In the '90s, computers needed remedial reading, stumped as they were by nine addresses in 10. The Postal Service hired 32,000 clerks at 55 RECs to make sense of them. Computers have since learned to see words in scrawls and squiggles the way voice-recognition software hears them in hemming and hawing. The Postal Service says their reading score today is 95%.

What's left over is the handwriting from hell. It pours into just two remaining RECs—here and in Wichita, Kan. Their 1,900 clerks cope with machine-unreadable mail from the whole country. Last year, that included 714,085,866 chicken-scratch first-class letters.

In late afternoon, when volume peaks at the Salt Lake center, a blinking panel showed 67,000 letters awaiting attention—from San Juan, Paducah, Los Angeles, Kokomo. A clerk wearing a headset had hit a patch of pen-pal letters from pupils in Memphis. She was decrypting them at a rate of 800 per hour, down from the desired 1,100.

"We ought to teach kids how to address letters," said Bruce Rhoades, a manager looking over her shoulder. His boss, Karen Heath, stood watching beside him and sighed, "A lost art."

From the Wall Street Journal.

Posted by David at 8:48 AM | Comments (0) | Link here

November 9, 2011

Unlikely correspondents

THE second volume of T.S. Eliot’s letters was recently published by Yale University Press, with new materials and previously unpublished missives. This is as good a time as any to reflect on Eliot’s most fascinating correspondent. Ezra Pound? Well, no. James Joyce? Hmm. No. Paul Valery. Non! I am referring to Groucho Marx. And no, this isn’t a joke. The letters between T.S. Eliot and Julius Henry Marx are among the strangest and most delightful epistles ever created. . .

At this point, I should insert some boilerplate reflection, something along the lines of “Two more unlikely correspondents could not be conceived of”, etc. And on the surface, the two men certainly are a surpassingly odd couple. As Anthony Julius puts it in his book, “T.S. Eliot, Anti-Semitism, and Literary Form”, Eliot was “able to place his anti-Semitism at the service of his art. Anti-Semitism supplied part of the material out of which he created poetry.” And not just his poetry. In polemics like “After Strange Gods” and “The Idea of a Christian Society”, Eliot elaborated his belief that Jews had no place in modern life.

Enter Groucho, whose wit was as uniquely Jewish as it was universally comic. Where Eliot was the famous defender of tradition, order and civilised taste, the crux of Groucho’s humour was flouting tradition, fomenting chaos and outraging taste. “I have had a perfectly wonderful evening,” he once said to a host, “but this wasn’t it.” And: “I remember the first time I had sex—I kept the receipt.” And: “The secret of life is honesty and fair dealing. If you can fake that, you’ve got it made.” As for Groucho’s attitude toward Eliot’s exaltation of art and knowledge, he had this to say: “Well, Art is Art, isn't it? Still, on the other hand, water is water. And east is east and west is west and if you take cranberries and stew them like applesauce they taste much more like prunes than rhubarb does. Now you tell me what you know.” What Eliot considered “the waste land” of modern life—the deracination, impudence and profane materialism—was mother’s milk to Groucho.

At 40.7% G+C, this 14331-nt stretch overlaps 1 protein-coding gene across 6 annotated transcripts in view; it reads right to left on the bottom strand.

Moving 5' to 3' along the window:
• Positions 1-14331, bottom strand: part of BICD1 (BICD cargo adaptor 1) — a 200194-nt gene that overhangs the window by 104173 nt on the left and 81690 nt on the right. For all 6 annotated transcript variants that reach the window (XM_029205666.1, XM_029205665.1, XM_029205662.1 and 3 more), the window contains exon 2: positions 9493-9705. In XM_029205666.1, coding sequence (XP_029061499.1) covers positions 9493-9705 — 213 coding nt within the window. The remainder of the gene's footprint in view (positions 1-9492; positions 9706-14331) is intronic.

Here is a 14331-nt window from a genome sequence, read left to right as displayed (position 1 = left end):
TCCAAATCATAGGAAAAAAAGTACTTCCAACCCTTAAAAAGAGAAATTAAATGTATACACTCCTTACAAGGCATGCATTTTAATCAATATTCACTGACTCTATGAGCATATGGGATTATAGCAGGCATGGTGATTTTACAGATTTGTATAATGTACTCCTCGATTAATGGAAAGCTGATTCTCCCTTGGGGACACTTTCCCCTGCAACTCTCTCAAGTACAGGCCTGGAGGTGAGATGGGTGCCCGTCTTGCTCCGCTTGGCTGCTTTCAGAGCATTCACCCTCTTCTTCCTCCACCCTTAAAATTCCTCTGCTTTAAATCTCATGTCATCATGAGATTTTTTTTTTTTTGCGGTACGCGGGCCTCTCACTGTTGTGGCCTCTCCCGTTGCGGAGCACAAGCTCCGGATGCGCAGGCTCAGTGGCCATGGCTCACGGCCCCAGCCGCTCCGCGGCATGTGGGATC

Read the rest in The Economist.

Posted by David at 9:41 AM | Comments (0) | Link here

November 8, 2011

Ancient dapples

In previous work, Dr Ludwig, and his colleagues, recovered only the DNA of black and brown coat colours from the prehistoric horse bones.

But the dappled coats of the 25,000 year horses depicted at the Pech Merle cave complex in France convinced the team to take a second look.

By revisiting the fossil DNA of 31 horse specimens collected from across Europe, from Siberia to the Iberian Peninsula, the researchers found that six of the animals carried a mutation that causes modern horses to have white and black spots.

Of the remaining 25 specimens, 18 were brown coloured and six were black.

Dr Ludwig explained that all three of the horse colours - black, brown and spotted - depicted in the cave paintings have now been found to exist as real coat-colours in the ancient horse populations.

From the BBC.

Posted by David at 10:05 AM | Comments (0) | Link here

November 7, 2011

Curators in glass houses . . .

France has laid claim to a 17th Century painting currently being displayed by a London gallery at an art fair in Paris.

The Carrying of the Cross by the French master Nicolas Tournier was bought last year for 400,000 euros ($550,000) by the Weiss Gallery of London. . .

During the French Revolution, the painting was confiscated by the state and put on display in a museum, but in 1818 it disappeared.

Nothing was heard of the work for nearly 200 years, but two years ago in resurfaced in Italy during the sale of an estate of a wealthy Florence art collector. . .

"This was the property of the French state that was deposited at the Augustins Museum in Toulouse and was stolen in 1818. It is a non-transferable work," the [French Culture Ministry] said in a statement.

From the BBC.

Where this could get messy is if others decide to hold the French state to the same standard. If 1818 isn't too long ago, then neither is 1796-1812, when Napoleon and his cronies methodically stripped Italy and Spain of their finest artworks, many of which were never returned after Napoleon's fall. Many of these are far more prominent than the disputed Tournier, with ample documentation of how and when they were seized from their rightful owners. The Church would surely be the biggest claimant, since the French confiscated altarpieces wholesale during their forcible closure of religious institutions in conquered territories.